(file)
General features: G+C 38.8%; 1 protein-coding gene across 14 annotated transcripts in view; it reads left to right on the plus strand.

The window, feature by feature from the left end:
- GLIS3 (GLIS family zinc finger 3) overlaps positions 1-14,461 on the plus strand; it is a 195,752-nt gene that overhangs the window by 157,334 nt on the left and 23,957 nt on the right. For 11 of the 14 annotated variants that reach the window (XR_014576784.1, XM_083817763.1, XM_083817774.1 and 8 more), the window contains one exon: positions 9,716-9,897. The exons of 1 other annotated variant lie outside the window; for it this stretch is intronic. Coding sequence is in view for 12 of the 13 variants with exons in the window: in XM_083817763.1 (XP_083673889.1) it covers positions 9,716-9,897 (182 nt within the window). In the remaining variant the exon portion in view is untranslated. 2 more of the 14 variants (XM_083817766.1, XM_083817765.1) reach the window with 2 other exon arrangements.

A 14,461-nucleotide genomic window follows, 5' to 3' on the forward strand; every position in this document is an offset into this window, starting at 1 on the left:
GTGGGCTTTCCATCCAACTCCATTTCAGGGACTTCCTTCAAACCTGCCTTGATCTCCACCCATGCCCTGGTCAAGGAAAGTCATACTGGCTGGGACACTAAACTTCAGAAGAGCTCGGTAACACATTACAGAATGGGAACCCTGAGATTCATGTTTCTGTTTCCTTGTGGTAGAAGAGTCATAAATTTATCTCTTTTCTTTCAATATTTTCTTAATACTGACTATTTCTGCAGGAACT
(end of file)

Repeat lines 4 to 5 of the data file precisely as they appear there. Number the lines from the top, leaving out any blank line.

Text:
A 14,461-nucleotide genomic window follows, 5' to 3' on the forward strand; every position in this document is an offset into this window, starting at 1 on the left:
GTGGGCTTTCCATCCAACTCCATTTCAGGGACTTCCTTCAAACCTGCCTTGATCTCCACCCATGCCCTGGTCAAGGAAAGTCATACTGGCTGGGACACTAAACTTCAGAAGAGCTCGGTAACACATTACAGAATGGGAACCCTGAGATTCATGTTTCTGTTTCCTTGTGGTAGAAGAGTCATAAATTTATCTCTTTTCTTTCAATATTTTCTTAATACTGACTATTTCTGCAGGAACT